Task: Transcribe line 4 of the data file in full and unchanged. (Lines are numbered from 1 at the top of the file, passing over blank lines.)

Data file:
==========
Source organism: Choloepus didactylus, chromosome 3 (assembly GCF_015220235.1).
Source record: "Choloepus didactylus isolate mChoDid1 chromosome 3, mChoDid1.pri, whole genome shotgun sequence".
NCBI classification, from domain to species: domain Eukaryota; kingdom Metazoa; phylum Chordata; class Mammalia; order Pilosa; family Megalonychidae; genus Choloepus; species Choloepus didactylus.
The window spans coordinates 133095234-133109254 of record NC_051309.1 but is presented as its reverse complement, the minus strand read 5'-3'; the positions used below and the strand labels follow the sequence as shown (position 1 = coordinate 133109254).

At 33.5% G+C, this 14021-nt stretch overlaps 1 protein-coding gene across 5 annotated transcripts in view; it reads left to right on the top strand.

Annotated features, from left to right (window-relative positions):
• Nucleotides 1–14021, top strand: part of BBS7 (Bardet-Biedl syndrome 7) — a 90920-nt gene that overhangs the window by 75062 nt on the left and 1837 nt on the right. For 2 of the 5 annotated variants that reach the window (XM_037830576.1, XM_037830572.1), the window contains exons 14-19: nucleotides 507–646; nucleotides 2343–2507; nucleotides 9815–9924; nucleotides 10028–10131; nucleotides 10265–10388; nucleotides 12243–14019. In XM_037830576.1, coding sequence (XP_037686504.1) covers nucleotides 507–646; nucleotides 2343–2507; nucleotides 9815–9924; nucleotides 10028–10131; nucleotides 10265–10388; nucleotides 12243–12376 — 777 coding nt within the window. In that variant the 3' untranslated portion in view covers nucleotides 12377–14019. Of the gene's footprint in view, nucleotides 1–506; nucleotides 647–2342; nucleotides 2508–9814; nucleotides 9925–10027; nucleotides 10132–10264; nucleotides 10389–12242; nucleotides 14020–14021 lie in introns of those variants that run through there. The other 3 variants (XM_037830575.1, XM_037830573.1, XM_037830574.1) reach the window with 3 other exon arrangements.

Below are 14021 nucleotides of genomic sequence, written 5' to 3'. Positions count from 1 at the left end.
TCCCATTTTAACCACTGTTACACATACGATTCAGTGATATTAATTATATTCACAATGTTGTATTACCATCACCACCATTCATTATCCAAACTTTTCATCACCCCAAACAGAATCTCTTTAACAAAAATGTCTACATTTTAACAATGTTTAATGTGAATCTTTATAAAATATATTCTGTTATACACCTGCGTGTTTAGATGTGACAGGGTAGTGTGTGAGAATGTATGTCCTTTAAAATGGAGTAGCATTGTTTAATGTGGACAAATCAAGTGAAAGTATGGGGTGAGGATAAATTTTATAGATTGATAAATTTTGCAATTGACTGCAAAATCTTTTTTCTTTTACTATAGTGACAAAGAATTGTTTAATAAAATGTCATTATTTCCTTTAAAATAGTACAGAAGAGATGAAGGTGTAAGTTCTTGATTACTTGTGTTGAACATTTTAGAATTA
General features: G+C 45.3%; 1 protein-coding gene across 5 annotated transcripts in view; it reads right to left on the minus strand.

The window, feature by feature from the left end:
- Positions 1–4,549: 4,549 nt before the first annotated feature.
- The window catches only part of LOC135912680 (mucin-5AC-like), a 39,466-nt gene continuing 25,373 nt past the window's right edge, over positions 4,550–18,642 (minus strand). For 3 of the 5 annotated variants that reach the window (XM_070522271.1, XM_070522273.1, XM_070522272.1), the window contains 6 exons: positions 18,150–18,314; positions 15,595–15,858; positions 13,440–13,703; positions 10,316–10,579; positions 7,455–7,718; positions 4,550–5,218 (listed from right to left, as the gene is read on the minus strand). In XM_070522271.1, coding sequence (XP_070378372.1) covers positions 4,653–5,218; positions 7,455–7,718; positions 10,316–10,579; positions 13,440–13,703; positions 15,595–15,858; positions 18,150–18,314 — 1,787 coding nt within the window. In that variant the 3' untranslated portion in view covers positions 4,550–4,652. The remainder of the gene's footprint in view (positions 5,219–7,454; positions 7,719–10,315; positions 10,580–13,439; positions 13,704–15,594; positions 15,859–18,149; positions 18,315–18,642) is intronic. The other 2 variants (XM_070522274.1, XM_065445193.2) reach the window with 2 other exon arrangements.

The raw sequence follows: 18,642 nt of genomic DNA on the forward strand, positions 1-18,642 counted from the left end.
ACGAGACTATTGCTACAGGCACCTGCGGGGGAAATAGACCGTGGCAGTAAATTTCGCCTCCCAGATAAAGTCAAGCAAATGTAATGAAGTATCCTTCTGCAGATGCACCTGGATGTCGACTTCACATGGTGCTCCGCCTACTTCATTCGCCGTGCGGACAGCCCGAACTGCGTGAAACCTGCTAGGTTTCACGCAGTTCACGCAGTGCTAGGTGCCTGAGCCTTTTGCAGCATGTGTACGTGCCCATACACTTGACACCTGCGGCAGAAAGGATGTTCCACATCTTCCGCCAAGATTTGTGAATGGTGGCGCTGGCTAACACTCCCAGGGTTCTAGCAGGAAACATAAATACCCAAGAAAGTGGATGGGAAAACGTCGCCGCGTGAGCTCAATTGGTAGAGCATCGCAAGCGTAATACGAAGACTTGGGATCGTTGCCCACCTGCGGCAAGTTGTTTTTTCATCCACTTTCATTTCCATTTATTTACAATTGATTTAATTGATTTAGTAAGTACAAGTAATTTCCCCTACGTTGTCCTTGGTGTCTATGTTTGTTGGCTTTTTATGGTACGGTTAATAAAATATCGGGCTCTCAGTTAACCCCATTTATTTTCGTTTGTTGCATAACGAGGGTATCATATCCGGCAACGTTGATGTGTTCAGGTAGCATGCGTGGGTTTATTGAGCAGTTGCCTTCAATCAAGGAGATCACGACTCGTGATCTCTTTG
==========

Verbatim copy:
The window spans coordinates 133095234-133109254 of record NC_051309.1 but is presented as its reverse complement, the minus strand read 5'-3'; the positions used below and the strand labels follow the sequence as shown (position 1 = coordinate 133109254).